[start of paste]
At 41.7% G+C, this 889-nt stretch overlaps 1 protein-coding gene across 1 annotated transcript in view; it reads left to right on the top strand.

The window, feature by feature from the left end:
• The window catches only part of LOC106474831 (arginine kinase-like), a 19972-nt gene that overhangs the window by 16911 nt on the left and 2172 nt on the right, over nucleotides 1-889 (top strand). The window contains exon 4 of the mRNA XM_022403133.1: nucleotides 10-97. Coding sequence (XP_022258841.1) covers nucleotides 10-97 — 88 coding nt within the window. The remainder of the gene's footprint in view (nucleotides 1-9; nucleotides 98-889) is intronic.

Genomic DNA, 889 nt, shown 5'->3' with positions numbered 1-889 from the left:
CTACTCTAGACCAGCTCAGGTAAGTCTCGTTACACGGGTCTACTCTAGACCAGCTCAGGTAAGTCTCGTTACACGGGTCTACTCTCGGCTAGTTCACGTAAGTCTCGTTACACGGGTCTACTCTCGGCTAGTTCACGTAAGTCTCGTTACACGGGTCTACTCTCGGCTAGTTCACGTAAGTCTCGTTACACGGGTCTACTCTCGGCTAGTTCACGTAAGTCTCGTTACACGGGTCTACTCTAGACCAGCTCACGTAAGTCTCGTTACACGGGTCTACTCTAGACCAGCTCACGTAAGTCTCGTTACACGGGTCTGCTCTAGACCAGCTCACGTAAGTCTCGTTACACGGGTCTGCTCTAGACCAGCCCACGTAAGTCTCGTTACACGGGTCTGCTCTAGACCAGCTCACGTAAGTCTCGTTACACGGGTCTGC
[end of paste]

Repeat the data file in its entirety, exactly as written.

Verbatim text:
At 41.7% G+C, this 889-nt stretch overlaps 1 protein-coding gene across 1 annotated transcript in view; it reads left to right on the top strand.

The window, feature by feature from the left end:
• The window catches only part of LOC106474831 (arginine kinase-like), a 19972-nt gene that overhangs the window by 16911 nt on the left and 2172 nt on the right, over nucleotides 1-889 (top strand). The window contains exon 4 of the mRNA XM_022403133.1: nucleotides 10-97. Coding sequence (XP_022258841.1) covers nucleotides 10-97 — 88 coding nt within the window. The remainder of the gene's footprint in view (nucleotides 1-9; nucleotides 98-889) is intronic.

Genomic DNA, 889 nt, shown 5'->3' with positions numbered 1-889 from the left:
CTACTCTAGACCAGCTCAGGTAAGTCTCGTTACACGGGTCTACTCTAGACCAGCTCAGGTAAGTCTCGTTACACGGGTCTACTCTCGGCTAGTTCACGTAAGTCTCGTTACACGGGTCTACTCTCGGCTAGTTCACGTAAGTCTCGTTACACGGGTCTACTCTCGGCTAGTTCACGTAAGTCTCGTTACACGGGTCTACTCTCGGCTAGTTCACGTAAGTCTCGTTACACGGGTCTACTCTAGACCAGCTCACGTAAGTCTCGTTACACGGGTCTACTCTAGACCAGCTCACGTAAGTCTCGTTACACGGGTCTGCTCTAGACCAGCTCACGTAAGTCTCGTTACACGGGTCTGCTCTAGACCAGCCCACGTAAGTCTCGTTACACGGGTCTGCTCTAGACCAGCTCACGTAAGTCTCGTTACACGGGTCTGC